As such, I was always picturing about introducing her solid food after she would turn six months, a common benchmark in Japan. I was thinking about moving forward slowly and carefully to see what food our baby could take or not take, as many of the first timer parents would do. I thought of starting off with rice porridge, which is the very first food to start feeding your baby in Japan. It is culturally taken for granted, and if you say otherwise people may get confused. We just don’t know that other options exist. If you ask any Japanese person, I bet almost 99.9% of us would say the same. Historically speaking, rice has played imperative roles over the years in this country, not only as our staple food but also as alcohol (sake), condiments (mirin, vinegar, etc.), glue (used for dyeing), fertilizer…. there is even this old women’s tale that they would give the watery part of rice porridge to newborn babies if their mothers could not produce enough breast milk. It’s almost like you cannot talk about Japan without understanding the importance of this incredible grain, because rice is our norm and the base of what we are.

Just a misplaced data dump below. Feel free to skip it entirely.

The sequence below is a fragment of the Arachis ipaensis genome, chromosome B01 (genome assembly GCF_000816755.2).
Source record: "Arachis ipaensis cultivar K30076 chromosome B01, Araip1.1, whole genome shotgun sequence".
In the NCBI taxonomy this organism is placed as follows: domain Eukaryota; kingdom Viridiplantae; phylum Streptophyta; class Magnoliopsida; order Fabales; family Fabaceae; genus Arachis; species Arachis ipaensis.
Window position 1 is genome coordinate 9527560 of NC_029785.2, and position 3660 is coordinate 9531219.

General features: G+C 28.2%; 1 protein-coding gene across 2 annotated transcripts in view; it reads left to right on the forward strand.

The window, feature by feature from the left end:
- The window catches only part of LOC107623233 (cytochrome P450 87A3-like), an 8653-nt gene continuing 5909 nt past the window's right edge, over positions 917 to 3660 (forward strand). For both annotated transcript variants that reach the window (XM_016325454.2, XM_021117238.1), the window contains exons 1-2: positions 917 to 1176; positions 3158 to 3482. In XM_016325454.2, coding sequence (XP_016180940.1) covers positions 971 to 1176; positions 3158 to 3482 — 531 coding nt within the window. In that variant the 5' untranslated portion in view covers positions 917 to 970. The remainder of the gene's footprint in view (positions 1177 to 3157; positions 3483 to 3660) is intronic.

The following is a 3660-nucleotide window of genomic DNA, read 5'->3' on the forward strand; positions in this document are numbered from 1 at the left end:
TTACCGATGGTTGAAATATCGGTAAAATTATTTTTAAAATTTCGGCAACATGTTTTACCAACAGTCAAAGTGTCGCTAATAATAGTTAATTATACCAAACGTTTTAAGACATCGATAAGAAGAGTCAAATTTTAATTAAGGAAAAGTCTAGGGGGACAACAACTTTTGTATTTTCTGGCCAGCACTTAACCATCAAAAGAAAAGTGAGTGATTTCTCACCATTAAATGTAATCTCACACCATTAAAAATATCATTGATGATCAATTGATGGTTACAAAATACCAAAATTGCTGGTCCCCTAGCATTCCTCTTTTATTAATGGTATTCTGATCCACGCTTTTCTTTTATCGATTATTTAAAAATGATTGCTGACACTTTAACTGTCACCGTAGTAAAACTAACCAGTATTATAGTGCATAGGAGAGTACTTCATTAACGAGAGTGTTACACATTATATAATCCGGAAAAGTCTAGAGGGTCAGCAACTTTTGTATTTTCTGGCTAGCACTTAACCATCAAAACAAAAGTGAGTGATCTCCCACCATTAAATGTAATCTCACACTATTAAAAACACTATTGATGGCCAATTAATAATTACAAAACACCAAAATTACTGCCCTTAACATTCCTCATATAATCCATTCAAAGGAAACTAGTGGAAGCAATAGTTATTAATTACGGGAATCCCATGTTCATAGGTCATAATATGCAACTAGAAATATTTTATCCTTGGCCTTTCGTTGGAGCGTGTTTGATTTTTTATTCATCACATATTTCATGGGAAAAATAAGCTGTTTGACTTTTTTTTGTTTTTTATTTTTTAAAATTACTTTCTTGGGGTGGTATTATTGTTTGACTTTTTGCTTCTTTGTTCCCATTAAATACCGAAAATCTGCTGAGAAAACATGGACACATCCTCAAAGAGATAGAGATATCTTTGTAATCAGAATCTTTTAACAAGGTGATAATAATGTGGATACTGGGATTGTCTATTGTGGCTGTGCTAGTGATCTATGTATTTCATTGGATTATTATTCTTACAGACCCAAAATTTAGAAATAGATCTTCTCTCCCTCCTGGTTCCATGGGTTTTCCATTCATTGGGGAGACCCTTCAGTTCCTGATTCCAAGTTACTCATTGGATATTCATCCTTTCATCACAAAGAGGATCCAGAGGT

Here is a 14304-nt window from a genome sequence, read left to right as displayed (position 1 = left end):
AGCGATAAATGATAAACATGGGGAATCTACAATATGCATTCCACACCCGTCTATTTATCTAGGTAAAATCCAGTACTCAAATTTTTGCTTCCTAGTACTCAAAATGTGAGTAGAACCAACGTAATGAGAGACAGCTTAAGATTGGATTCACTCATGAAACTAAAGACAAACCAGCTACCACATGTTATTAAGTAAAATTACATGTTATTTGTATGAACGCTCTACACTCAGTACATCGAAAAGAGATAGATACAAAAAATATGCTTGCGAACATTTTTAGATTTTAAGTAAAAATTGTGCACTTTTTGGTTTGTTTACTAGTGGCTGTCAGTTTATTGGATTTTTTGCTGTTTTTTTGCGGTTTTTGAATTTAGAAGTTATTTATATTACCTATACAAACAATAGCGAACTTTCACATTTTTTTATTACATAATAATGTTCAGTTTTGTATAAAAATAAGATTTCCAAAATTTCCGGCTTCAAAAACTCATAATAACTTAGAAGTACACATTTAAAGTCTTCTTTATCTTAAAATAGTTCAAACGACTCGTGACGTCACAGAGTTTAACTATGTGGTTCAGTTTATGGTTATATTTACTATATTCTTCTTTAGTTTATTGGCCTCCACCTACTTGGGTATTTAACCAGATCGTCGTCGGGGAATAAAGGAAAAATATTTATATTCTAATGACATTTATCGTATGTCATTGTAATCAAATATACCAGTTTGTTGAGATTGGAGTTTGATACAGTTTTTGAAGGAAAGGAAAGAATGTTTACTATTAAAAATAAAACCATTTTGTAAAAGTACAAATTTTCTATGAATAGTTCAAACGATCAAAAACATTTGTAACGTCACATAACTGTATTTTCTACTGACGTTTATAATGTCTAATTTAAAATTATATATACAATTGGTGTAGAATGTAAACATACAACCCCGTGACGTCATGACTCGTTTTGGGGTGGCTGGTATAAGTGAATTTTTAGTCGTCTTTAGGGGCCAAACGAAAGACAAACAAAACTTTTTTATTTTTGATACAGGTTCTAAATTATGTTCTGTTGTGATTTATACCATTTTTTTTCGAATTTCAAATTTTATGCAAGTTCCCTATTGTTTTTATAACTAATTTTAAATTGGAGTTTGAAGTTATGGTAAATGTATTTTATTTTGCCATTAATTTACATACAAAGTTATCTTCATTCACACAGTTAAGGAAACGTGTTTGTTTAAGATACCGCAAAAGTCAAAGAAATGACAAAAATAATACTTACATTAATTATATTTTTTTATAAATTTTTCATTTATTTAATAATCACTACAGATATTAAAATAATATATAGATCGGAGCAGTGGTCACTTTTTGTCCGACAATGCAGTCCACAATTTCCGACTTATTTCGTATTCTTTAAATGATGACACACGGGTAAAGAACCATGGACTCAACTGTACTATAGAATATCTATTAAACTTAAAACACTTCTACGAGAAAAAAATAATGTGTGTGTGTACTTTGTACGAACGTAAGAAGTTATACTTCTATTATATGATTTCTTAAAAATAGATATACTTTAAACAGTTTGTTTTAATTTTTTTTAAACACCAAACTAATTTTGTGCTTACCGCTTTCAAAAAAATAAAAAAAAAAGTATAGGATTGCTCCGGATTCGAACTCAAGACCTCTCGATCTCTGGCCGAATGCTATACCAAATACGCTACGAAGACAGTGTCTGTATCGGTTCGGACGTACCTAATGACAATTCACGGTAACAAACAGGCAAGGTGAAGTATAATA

So naturally, I thought that is what I was going to do for our baby girl. But isn’t life interesting because there is always something unexpected or unthought of happens in your life? When our baby girl was five months old, we visited our family friends in Hong Kong. It was our first trip abroad with our little one, so we packed (more than) sufficient amount of formula and nappies, being very excited for her to meet our friends and their three girls. We arrived at their beautiful apartment in one of the skyscrapers on the Hong Kong Island, and proudly and happily introduced our baby to the entire family. As common in Hong Kong, they had lived-in helpers who excitedly greeted the tiny visitor and reacted affectionately to every single movement she made. At one point the hostess (the mother of 3), the helpers (two of them combined raised more than 20 children), and I were all gathering at their enormous kitchen, talking about babies, tips on parenting, etc. etc. Then suddenly, our friend asked me how old exactly our baby girl was. I said five months, and she enthusiastically said, “oh, so she’s ready for solids! Would you like to try here? M (one of the helpers) can show you how!” And of course the experienced and confident child minder M was beaming with pride, nodding at me with a big smile for assurance. As for me, a moment of panic was going through my head, thinking I was not ready at all even if our baby might have been ready. For a moment I hesitated and was about to decline their offer, but at the same time as silly as it may sound, I didn’t want to appear to be this overly concerned, overprotected and paranoid parent (which I was, of course). And I knew they knew much better. As a result, I found myself saying “OK, let’s give it a try…”